The problem with attempting this is the nature of the cheap silicone. Most store bought silicone is already polymerized before use. For example, the silicone caulk which can be purchased in home improvement areas is a finished product which has been infiltrated with solvent. These caulks contain no catalysts to facilitate reactions. Any curing is the result of solvent drying from the caulk and solidifying the resin.
If you were to attempt to further dissolve one of these materials with something like ethyl acetate (see here for a simplified list of solvents), it probably would not go well. All you would be doing is further impregnating the silicone with solvent. While this would decrease the viscosity, it would increase your drying time. Shrinking would occur during your casting, and I expect that you would also experience a very messy result, no matter the quantity of release agent you applied.
Consider a very simple silicone (aka polysiloxane). Two silanol molecules react by hydrolysis to form a disiloxane and a water molecule. In order to reverse the process and obtain your starting material, you would need to put the water back into the disiloxane to cleave it. This is energetically expensive.
Even the full polymerization process is not a spontaneous one. When you purchase a silicone casting resin from a supplier, you are actually buying a Part A composed of n-siloxane (where n is a small enough number to be a liquid) and a Part B composed of crosslinker and catalyst (this is often silicic acid and tin because they are inexpensive). So what you are actually doing is taking a short chain polymer and crosslinking it into a solid mass.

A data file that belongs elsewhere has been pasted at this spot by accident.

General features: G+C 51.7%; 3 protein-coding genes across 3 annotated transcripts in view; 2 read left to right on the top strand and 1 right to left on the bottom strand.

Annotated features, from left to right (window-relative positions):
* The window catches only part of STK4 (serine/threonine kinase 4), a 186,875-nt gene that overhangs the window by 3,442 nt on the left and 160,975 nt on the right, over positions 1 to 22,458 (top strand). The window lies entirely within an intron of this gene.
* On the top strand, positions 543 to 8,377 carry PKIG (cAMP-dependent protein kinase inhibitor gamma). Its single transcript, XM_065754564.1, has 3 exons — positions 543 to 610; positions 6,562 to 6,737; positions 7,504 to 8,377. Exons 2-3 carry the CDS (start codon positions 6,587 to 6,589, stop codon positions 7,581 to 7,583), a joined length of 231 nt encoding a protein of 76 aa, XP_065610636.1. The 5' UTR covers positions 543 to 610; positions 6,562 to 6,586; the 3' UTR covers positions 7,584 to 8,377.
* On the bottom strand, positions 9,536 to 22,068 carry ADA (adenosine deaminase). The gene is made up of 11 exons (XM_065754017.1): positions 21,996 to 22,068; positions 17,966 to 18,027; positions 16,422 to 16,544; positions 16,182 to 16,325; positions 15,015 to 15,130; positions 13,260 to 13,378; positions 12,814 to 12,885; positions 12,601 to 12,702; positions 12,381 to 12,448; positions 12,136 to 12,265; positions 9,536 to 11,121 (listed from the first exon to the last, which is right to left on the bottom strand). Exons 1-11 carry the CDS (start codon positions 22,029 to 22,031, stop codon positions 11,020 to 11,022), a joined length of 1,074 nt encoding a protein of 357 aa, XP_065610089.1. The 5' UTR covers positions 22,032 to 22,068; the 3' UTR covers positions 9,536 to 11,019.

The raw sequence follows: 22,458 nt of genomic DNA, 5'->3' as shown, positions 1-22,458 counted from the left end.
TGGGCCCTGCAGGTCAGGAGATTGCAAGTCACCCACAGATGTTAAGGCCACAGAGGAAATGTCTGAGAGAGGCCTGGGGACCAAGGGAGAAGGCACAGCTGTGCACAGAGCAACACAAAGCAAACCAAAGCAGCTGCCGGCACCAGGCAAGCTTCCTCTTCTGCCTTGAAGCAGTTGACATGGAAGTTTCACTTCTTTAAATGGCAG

Adding silicic acid and tin to a store-bought silicone product such as caulk would probably cause a reaction. The result would probably be a very hard rubber with incompatible properties for casting. However, I have not attempted this. Furthermore, I am not sure silicic acid would be easily accessible to a home chemist.
Despite how fun it would be to synthesize your own silicone casting resin at home from everyday chemicals, it probably isn't feasible. There are some inexpensive options out there for resin casting, and I encourage you to go with those.